Coding without a computer
Can you translate the English word “ball” into computer code? Well, Bridge pupils in Nigeria, India and Liberia can! Despite the ubiquity of technology, most people cannot perform this simple task. Let alone those that live in communities where technology is rare, connectivity poor and electricity intermittent. These are challenges but not insurmountable ones and through participating in the Hour of Code, we are able to ensure that our pupils remain competitive in an ever growing technological world.
Code.org, founded in 2013 with the goal of improving diversity in Computer Science, started the Hour of Code four years ago as an international movement to introduce school children to computer science. It has grown in magnitude each year, to 100 million students in 180 countries participating in 2017, using 50 different languages. In 2018 over 600 million children are expected to have taken part in Code.org projects. Bridge pupils will account for almost 22,000.
This is the second year Bridge has taken part in this global movement. In 2017, pupils in Nigeria completed their first lesson on coding. The popularity of the lesson and the positive experience of our pupils encouraged us to expand the event to Bridge academies in Nigeria, Liberia and India in November 2018, and the pupils’ excitement was palpable!
A collective ‘ooooooo’ emits from the mouths of 25 second graders at Sabiu Okoya Academy in Lagos, Nigeria as their instructor informs them that “today our goal is to name the language that computers use.” These Bridge pupils are helping to break the common misconception that children need access to technology in order to study computer science and learn to code. While Bridge does utilise technology to help pupils, such technology is typically unavailable to most Bridge pupils outside the classroom. But with the Hour of Code, Bridge is giving them tools to carry coding home with them.
This year, for example, Bridge pupils, as young as six, in Grade 1 through to Grade 3 learned to translate words into the language of code using only pencils and paper. After defining computer code, they worked in small groups to turn simple English words – CAT, BALL – into code. An exercise that gives them an understanding of how to create computer code without even using one and beginning to learn to think in code. Grades 4 through 6 undertook more advanced lessons about constants and variables, then solved for the variables in simple algebraic equations. Bridge pupils continue to break down supposed barriers to success and prove achievement can be driven by hard work and a desire to learn regardless of limited resources.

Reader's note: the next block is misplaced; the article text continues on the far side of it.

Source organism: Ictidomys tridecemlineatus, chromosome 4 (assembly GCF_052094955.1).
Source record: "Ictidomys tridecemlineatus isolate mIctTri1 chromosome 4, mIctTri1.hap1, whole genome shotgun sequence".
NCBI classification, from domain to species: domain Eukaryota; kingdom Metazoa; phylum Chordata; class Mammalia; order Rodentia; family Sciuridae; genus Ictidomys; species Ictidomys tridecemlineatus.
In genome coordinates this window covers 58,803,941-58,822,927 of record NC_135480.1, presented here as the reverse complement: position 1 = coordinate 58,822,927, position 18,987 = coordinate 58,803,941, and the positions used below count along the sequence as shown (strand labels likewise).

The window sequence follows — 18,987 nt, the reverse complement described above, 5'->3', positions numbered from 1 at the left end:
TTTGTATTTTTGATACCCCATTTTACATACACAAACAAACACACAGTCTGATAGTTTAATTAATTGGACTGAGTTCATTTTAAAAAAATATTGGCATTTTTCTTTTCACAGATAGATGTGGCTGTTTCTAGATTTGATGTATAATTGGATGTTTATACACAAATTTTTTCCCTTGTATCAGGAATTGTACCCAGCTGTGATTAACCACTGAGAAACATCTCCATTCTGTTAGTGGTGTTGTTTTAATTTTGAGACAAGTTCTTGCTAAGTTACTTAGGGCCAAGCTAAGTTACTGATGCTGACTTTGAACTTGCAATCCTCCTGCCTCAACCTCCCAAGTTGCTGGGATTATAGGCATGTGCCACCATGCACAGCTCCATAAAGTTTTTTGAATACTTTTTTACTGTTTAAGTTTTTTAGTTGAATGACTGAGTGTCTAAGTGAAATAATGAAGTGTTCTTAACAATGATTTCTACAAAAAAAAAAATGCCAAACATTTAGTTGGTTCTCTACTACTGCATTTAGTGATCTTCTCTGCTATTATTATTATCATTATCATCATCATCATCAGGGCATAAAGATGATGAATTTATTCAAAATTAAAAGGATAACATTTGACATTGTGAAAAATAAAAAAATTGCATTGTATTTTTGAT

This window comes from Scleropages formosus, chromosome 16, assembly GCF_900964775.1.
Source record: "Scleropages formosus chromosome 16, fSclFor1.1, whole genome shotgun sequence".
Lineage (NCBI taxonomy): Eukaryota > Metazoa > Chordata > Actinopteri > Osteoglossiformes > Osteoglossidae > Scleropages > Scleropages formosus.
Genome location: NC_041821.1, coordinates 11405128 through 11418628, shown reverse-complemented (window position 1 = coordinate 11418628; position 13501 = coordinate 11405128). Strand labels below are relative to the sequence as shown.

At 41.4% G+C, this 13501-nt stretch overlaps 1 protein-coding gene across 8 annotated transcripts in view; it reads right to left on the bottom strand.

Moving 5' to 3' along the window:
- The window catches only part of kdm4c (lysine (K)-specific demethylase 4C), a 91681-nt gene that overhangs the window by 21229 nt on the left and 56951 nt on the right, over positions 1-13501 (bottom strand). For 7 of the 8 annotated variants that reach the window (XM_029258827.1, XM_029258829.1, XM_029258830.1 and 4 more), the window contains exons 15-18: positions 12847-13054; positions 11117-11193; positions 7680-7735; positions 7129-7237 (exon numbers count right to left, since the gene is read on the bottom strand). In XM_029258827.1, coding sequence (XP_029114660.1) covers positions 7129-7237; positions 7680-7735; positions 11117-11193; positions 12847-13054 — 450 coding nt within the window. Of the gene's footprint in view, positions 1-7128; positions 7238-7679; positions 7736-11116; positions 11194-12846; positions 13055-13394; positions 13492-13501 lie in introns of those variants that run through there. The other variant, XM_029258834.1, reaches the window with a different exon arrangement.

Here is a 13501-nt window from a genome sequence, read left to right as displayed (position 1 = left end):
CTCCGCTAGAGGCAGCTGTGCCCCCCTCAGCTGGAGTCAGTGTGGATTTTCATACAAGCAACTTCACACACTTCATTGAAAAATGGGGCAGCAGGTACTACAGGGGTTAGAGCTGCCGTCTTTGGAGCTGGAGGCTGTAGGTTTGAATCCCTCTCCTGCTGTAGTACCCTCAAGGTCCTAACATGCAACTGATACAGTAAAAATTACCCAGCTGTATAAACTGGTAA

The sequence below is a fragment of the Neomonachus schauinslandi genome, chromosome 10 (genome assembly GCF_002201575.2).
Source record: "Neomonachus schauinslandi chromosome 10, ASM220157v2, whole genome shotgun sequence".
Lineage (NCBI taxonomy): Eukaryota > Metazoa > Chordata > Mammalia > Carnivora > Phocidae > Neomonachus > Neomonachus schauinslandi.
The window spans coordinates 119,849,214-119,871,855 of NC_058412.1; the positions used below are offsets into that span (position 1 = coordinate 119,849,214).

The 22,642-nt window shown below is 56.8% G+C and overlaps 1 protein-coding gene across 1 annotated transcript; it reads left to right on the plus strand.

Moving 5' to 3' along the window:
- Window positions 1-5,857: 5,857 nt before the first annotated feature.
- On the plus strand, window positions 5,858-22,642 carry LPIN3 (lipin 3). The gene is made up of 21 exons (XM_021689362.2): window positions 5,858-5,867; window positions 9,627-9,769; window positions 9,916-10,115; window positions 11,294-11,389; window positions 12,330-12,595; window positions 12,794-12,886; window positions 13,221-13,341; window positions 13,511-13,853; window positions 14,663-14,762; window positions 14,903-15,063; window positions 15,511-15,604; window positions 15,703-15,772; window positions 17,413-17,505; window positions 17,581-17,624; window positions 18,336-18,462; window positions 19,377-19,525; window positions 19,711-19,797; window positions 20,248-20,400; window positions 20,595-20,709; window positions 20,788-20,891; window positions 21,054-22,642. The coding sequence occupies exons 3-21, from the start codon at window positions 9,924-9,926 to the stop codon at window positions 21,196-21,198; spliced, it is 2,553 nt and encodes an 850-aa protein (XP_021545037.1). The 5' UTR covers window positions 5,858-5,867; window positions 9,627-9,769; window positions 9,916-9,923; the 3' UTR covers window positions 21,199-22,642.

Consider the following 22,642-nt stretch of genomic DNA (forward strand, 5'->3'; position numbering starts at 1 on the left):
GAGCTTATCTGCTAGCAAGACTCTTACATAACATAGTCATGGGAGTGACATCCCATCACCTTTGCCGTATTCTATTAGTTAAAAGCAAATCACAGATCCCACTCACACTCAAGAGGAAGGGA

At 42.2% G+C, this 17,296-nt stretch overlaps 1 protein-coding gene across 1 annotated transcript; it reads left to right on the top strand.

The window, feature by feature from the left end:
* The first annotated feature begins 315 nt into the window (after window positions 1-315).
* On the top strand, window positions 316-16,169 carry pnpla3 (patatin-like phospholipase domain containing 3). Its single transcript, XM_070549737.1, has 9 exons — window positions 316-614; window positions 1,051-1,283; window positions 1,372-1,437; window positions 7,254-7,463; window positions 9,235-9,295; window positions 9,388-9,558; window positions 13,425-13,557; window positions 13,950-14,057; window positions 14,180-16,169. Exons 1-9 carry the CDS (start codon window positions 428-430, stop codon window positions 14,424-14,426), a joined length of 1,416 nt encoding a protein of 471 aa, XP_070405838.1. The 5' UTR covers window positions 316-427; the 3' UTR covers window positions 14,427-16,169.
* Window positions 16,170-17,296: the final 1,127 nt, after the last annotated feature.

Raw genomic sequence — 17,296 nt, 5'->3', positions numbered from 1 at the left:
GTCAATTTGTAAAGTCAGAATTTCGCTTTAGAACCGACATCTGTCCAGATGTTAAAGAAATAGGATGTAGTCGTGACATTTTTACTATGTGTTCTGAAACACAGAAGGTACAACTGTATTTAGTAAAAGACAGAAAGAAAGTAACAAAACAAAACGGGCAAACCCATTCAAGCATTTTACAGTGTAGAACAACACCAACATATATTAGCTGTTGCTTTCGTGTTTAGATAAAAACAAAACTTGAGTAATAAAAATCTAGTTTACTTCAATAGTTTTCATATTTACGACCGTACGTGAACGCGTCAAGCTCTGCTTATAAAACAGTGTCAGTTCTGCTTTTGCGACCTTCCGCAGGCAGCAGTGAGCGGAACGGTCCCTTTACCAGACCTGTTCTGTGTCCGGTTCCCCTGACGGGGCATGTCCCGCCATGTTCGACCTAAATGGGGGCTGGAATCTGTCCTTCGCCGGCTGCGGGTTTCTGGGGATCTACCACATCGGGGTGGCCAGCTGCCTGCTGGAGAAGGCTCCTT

Code.org aims to include traditionally underserved populations, with specific focus on females and socioeconomic diversity. During Bridge’s Hour of Code, more than 10,000 girls in our academies participated in computer science activities. Malala Yousafzai says, “Every girl deserves to take part in creating the technology that will change our world, and change who runs it.”
At the conclusion of this special hour of learning, Bridge pupils received an ‘I Did the Hour of Code!’ sticker, and wore them proudly into their communities and homes, inspiring others.
Introducing coding and technology to pupils in primary school builds a foundation that exceeds the basic knowledge most pupils receive before entering secondary school. This means children begin their secondary education ahead of their peers, even if nobody in their family or community ever worked with or used technology.
At Bridge, our pupils’ confidence in embracing technology is growing and the breadth of their education is expanding. Bridge is proud to be helping children across Africa and Asia build a strong foundation in computer science. So, despite living in communities without computers or technology, the foundations our pupils receive at Bridge allows them to succeed in any sphere they choose.